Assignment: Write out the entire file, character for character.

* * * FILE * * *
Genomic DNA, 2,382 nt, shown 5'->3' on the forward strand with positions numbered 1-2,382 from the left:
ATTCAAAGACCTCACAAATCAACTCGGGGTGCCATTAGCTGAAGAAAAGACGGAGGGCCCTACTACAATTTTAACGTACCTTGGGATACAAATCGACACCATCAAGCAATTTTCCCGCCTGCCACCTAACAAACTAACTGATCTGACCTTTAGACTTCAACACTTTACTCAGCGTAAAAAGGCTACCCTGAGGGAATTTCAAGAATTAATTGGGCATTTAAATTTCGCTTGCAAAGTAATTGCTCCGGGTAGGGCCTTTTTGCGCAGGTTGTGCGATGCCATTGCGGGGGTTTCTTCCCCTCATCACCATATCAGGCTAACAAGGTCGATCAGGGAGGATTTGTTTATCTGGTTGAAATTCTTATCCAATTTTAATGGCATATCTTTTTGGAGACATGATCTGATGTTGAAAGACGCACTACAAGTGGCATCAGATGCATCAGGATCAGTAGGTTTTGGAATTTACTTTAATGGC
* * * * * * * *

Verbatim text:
Genomic DNA, 2,382 nt, shown 5'->3' on the forward strand with positions numbered 1-2,382 from the left:
ATTCAAAGACCTCACAAATCAACTCGGGGTGCCATTAGCTGAAGAAAAGACGGAGGGCCCTACTACAATTTTAACGTACCTTGGGATACAAATCGACACCATCAAGCAATTTTCCCGCCTGCCACCTAACAAACTAACTGATCTGACCTTTAGACTTCAACACTTTACTCAGCGTAAAAAGGCTACCCTGAGGGAATTTCAAGAATTAATTGGGCATTTAAATTTCGCTTGCAAAGTAATTGCTCCGGGTAGGGCCTTTTTGCGCAGGTTGTGCGATGCCATTGCGGGGGTTTCTTCCCCTCATCACCATATCAGGCTAACAAGGTCGATCAGGGAGGATTTGTTTATCTGGTTGAAATTCTTATCCAATTTTAATGGCATATCTTTTTGGAGACATGATCTGATGTTGAAAGACGCACTACAAGTGGCATCAGATGCATCAGGATCAGTAGGTTTTGGAATTTACTTTAATGGC